The findings were made by health experts from the University of the Highlands and Islands and the University of Aberdeen who surveyed 2,969 adults from around Scotland in June and July last year.
The study also revealed that people who had to share outdoor space and who live in deprived areas also experienced great mental health challenges during the pandemic.
The findings of the ‘COVID-19 health and adherence research in Scotland’ project have been published in the International Journal of Environmental Research and Public Health.
Gill Hubbard, Professor of Health Services Research at the University of the Highlands and Islands, is the lead author of the paper. She explained: “Our findings show that people who had their own personal outdoor space, such as a garden or patio, had better mental health during the pandemic than people who had no outside space or who had to share their outdoor space at home. The study also shows that people living in affluent areas had better mental health than those in deprived areas. Taken together, this shows that the effects of this pandemic are worse for people who do not live in homes with accessible gardens.”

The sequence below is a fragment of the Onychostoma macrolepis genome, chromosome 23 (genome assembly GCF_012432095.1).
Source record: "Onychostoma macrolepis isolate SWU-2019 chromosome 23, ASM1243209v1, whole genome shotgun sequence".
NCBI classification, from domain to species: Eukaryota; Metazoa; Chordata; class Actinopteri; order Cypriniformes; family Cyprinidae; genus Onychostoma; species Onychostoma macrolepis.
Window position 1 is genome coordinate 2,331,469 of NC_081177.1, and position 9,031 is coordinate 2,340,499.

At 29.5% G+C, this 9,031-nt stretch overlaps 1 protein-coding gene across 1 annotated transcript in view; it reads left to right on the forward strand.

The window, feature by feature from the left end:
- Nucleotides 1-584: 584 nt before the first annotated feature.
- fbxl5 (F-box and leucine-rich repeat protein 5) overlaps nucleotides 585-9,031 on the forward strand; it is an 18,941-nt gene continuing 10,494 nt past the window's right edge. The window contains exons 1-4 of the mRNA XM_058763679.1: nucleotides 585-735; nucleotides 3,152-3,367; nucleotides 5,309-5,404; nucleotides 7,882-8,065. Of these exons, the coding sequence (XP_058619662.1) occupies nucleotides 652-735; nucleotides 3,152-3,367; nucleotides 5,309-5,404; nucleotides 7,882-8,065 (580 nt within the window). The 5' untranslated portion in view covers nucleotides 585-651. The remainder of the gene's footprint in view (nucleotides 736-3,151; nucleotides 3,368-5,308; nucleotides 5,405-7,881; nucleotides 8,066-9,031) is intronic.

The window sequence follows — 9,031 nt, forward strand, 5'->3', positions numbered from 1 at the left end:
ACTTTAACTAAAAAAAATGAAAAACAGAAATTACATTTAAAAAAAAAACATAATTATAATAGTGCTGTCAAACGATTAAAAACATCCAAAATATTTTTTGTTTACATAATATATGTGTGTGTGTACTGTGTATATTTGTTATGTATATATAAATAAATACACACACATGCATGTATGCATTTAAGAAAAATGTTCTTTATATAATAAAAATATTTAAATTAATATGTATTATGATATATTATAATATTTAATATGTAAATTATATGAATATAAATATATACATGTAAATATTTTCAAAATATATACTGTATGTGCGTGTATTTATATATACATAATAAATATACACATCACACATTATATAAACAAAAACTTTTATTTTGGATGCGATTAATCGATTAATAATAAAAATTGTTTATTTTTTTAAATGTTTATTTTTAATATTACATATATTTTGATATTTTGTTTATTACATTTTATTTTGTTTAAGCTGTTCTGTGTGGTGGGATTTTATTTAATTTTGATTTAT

The study also found that people who believed they were at greater risk of getting COVID-19 and that they would be very ill if they became infected were more distressed than people who did not think they were at high risk from the virus. This link between risk beliefs and psychological distress was found to be much worse among people who did not have their own garden or patio.
Diane Dixon, Professor of Psychology at the University of Aberdeen, is leading the project. She said: “The research team is currently investigating whether there is also a link between where people live, their risk beliefs and whether they will get the COVID-19 vaccine. We will present this evidence to government to support national efforts to keep people safe and also protect their mental health during this and potentially future pandemics.”